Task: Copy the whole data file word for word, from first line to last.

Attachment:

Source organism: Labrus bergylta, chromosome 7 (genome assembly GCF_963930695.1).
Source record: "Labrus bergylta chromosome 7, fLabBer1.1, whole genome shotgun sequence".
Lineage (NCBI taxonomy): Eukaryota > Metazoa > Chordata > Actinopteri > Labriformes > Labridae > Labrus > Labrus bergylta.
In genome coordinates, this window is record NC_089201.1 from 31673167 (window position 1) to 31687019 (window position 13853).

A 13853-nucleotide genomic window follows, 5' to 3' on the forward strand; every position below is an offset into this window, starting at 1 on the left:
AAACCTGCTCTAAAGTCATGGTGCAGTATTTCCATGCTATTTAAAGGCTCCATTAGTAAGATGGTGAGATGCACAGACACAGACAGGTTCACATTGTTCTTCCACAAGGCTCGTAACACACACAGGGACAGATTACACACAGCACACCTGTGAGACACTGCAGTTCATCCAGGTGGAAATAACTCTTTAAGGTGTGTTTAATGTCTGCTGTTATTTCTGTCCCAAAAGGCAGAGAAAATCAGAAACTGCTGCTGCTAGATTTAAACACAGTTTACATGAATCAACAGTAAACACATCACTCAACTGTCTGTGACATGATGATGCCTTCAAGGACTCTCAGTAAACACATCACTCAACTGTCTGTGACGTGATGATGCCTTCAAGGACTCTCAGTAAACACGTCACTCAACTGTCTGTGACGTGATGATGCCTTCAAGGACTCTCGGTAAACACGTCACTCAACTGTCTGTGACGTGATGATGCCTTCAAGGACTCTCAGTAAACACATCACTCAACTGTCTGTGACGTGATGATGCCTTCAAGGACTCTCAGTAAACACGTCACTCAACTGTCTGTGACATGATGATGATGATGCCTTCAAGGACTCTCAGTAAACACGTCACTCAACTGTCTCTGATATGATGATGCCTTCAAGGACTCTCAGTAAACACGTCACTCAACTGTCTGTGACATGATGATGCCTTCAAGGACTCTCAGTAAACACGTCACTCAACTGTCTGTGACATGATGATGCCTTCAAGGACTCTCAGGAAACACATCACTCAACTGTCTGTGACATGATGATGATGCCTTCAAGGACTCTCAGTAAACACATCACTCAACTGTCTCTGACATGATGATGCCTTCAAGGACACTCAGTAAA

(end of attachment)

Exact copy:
Source organism: Labrus bergylta, chromosome 7 (genome assembly GCF_963930695.1).
Source record: "Labrus bergylta chromosome 7, fLabBer1.1, whole genome shotgun sequence".
Lineage (NCBI taxonomy): Eukaryota > Metazoa > Chordata > Actinopteri > Labriformes > Labridae > Labrus > Labrus bergylta.
In genome coordinates, this window is record NC_089201.1 from 31673167 (window position 1) to 31687019 (window position 13853).

A 13853-nucleotide genomic window follows, 5' to 3' on the forward strand; every position below is an offset into this window, starting at 1 on the left:
AAACCTGCTCTAAAGTCATGGTGCAGTATTTCCATGCTATTTAAAGGCTCCATTAGTAAGATGGTGAGATGCACAGACACAGACAGGTTCACATTGTTCTTCCACAAGGCTCGTAACACACACAGGGACAGATTACACACAGCACACCTGTGAGACACTGCAGTTCATCCAGGTGGAAATAACTCTTTAAGGTGTGTTTAATGTCTGCTGTTATTTCTGTCCCAAAAGGCAGAGAAAATCAGAAACTGCTGCTGCTAGATTTAAACACAGTTTACATGAATCAACAGTAAACACATCACTCAACTGTCTGTGACATGATGATGCCTTCAAGGACTCTCAGTAAACACATCACTCAACTGTCTGTGACGTGATGATGCCTTCAAGGACTCTCAGTAAACACGTCACTCAACTGTCTGTGACGTGATGATGCCTTCAAGGACTCTCGGTAAACACGTCACTCAACTGTCTGTGACGTGATGATGCCTTCAAGGACTCTCAGTAAACACATCACTCAACTGTCTGTGACGTGATGATGCCTTCAAGGACTCTCAGTAAACACGTCACTCAACTGTCTGTGACATGATGATGATGATGCCTTCAAGGACTCTCAGTAAACACGTCACTCAACTGTCTCTGATATGATGATGCCTTCAAGGACTCTCAGTAAACACGTCACTCAACTGTCTGTGACATGATGATGCCTTCAAGGACTCTCAGTAAACACGTCACTCAACTGTCTGTGACATGATGATGCCTTCAAGGACTCTCAGGAAACACATCACTCAACTGTCTGTGACATGATGATGATGCCTTCAAGGACTCTCAGTAAACACATCACTCAACTGTCTCTGACATGATGATGCCTTCAAGGACACTCAGTAAA